• Healthcare User Group. I’m facilitating this lunchtime group where we’ll have another meetup and Nicole Webb and Marina Chakhalyan of Adventist Health will be presenting a great story on a workforce dashboard. I’m told that this user group will fill up, so get there early!
    • Jedi Chart Types. Chris DeMartini and Adam McCann are going to describe how they build their stunningly beautiful network graphs.
    • VizAlerts: KPI-Based Alerting, Burst Emails, and More for Tableau. Matt Coles and I will be  presenting VizAlerts 2.0 and a whole series of demos of use cases for VizAlerts and where it’s applicable (or not). We’ve also got a special audience-interactive demo (and contest!) planned.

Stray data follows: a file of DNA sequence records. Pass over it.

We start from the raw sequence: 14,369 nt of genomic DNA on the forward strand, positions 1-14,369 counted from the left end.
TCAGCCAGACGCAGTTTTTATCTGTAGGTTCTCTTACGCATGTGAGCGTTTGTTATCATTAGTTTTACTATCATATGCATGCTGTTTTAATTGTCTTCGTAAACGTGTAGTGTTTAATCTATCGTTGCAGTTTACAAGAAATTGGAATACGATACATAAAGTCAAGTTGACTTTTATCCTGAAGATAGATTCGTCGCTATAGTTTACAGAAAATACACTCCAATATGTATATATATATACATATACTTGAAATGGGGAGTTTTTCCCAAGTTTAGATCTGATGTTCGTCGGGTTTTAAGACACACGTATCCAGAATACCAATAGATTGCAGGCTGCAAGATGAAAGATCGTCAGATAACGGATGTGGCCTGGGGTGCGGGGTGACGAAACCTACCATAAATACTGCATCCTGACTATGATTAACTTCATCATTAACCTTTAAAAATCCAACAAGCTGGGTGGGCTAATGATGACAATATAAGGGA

• Use Tableau Like a Sith. Unfortunately this is scheduled at the same time as my VizAlerts session so I can’t be there but I’ll be there in spirit. Plus DataBlick has something special in store for the Sith-lords in training.
    • Data Night Out. I have so many great memories of making new friends here and catching up with old ones, it’s always a highlight. Here’s a shot of a few thousand folks at #data15, plus a few crazy ones heading out on an aerial tour of the party:
  • Thursday
    • Zens in the Community. I’ll be in the Tableau Community area for an hour to meet whoever shows up, I love to hear what people are doing and encourage them to get more involved.
    • Tableau Zen Doctor. One of the responsibilities of being a Tableau Zen Master is that we spend some time in Tableau Doctor helping users, for me helping other users on the Tableau forums, over email, over screenshares, and with HelpMeDataBlick has taught me so much that I’m grateful for the opportunity to do that in person.